The Sip Heard Around the World: Scarlett Johansson, Super Bowl and SodaStream

Overnight, the actress has become the Marie Antoinette of the Israeli-Palestinian conflict, smiling regally and offering: 'Let them sip soda.'

Ilene Prusher
Ilene Prusher
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Ilene Prusher
Ilene Prusher

Once, she was a poster girl for quirky movies, good acting – and well, just being gorgeous. But when Scarlett Johansson made the move into being an actual poster girl, it was a game changer. No one complained or called her a bubble-headed capitalist when she did endorsements for Calvin Klein, L'Oréal and Louis Vuitton or Dolce & Gabbana. But when she signed on in December to be the poster girl for SodaStream, an Israeli maker of home-carbonation machines with a factory in a West Bank settlement, it apparently never occurred to her that it might be incompatible with an existing do-gooder gig: serving as spokeswoman for Oxfam for the past eight years.

The result has been a controversy that has yet to fizzle. To activists in the BDS movement – which supports the use of boycotts, divestment and sanctions as a way to pressure Israel to end the occupation, dismantle the wall/security fence, and accept the return of Palestinian refugees to return to their homes – it’s incredible that a star promoted as a human rights ambassador thought she could get away with simultaneoulsy promoting a company operating in the settlements. Following an announcement on Thursday of Johansson’s resignation from Oxfam, which said it was “grateful for her many contributions” but added that her work for SodaStream was “incompatible with her role as an Oxfam Global Ambassador,” the BDS movement suddenly found itself with its own new poster child – or whipping girl, as it were. There has been an almost gleeful explosion of images of Johansson sultrily sipping her soda in front of caged Palestinians and thumbing her cute, upturned nose at those ho-hum human rights hacks.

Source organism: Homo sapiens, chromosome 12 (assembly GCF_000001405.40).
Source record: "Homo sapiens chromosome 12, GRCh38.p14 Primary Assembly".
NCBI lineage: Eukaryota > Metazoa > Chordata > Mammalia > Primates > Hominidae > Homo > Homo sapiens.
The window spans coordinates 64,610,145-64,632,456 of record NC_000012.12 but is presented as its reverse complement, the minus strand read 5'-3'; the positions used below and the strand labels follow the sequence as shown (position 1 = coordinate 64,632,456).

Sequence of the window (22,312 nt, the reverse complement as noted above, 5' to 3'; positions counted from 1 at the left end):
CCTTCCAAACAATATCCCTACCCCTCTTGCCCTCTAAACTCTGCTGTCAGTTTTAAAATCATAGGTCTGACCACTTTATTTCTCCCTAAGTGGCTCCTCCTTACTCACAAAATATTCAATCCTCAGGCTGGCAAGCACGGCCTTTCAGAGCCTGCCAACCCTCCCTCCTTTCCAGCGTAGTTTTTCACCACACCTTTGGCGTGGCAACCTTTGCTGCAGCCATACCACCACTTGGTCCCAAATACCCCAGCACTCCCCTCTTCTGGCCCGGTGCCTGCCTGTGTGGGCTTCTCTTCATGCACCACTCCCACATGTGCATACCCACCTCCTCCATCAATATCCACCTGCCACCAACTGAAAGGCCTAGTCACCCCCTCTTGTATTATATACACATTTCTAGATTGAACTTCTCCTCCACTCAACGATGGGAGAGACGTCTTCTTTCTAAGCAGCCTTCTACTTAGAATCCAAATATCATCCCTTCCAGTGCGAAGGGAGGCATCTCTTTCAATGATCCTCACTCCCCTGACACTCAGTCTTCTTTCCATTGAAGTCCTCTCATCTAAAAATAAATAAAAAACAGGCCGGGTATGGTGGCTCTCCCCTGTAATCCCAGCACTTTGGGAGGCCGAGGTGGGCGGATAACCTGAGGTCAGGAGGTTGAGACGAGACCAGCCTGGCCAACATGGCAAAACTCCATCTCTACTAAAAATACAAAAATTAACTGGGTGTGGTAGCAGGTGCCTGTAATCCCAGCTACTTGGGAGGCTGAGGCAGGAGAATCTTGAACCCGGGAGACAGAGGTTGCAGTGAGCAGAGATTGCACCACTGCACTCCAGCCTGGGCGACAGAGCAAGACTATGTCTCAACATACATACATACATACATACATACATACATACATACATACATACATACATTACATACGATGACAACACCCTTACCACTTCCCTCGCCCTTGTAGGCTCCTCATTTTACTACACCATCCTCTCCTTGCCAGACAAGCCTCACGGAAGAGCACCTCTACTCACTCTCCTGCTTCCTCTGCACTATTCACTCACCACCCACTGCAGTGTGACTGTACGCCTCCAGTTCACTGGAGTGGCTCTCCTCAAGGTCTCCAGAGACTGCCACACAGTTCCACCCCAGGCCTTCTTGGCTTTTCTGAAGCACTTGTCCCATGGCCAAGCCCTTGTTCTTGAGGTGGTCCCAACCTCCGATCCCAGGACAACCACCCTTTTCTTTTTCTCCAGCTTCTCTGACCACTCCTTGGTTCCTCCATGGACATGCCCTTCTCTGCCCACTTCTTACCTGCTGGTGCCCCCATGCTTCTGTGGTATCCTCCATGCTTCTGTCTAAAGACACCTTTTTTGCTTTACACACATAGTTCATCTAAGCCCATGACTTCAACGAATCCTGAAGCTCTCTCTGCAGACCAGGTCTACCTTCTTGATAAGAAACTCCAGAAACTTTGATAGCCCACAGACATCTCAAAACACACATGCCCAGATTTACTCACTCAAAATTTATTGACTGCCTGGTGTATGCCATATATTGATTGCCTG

Overnight, she has become the Marie Antoinette of the Israeli-Palestinian conflict, smiling regally and offering: “Let them sip soda.” Her defense of her decision, that SodaStream promotes Israeli-Palestinian coexistence and creates employment opportunities, seems to have provided yet more ammunition for her adversaries.

But many have rushed to Johansson’s defense. Some are doing so for the obvious reasons: not agreeing with the BDS movement’s goals and wanting to show their appreciation for Johansson’s support of an Israeli business. But others simply like that she refused to be bullied by the BDSers, whose tactics have been questioned even by those working most arduously for Israeli-Palestinian peace. Many, in fact probably the majority, of the Super Bowl-watching masses across America couldn't give a hoot whether ScarJo endorses SodaStream or Budweiser, Dannon, or Cheerios, some of the other top brands which have pre-released their ads on YouTube.

Screenshots from wobject's Tumblr page

A Facebook page called “I support Scarlett Johansson against the haters” has already skyrocketed to over 10,000 "Likes."

And SodaStream thought the end of the video being cut – the final line “Sorry, Coke and Pepsi” was no-go for Fox because it would insult those blue-chip sponsors – was the worst of its worries. Now, the company is enjoying more than its fair share of free press. “There’s no such thing as bad publicity,” a PR maxim holds. The uncensored version of the video is already up to 8.9 million viewers and growing.

The storm in a soda glass continues to bubble. It remains to be seen whether it will fizzle out once Super Bowl Sunday is gone, or whether the BDS campaign will keep trying to make Johansson rue the day she decided to endorse a company with so much as a garden over the Green Line. The company says she’s due to visit Israel later this year.

Screenshots from wobject's Tumblr page and Mondoweiss's Twitter page

A frame grab provided by SodaStream taken from the company's 2014 Super Bowl commercial. Credit: AP

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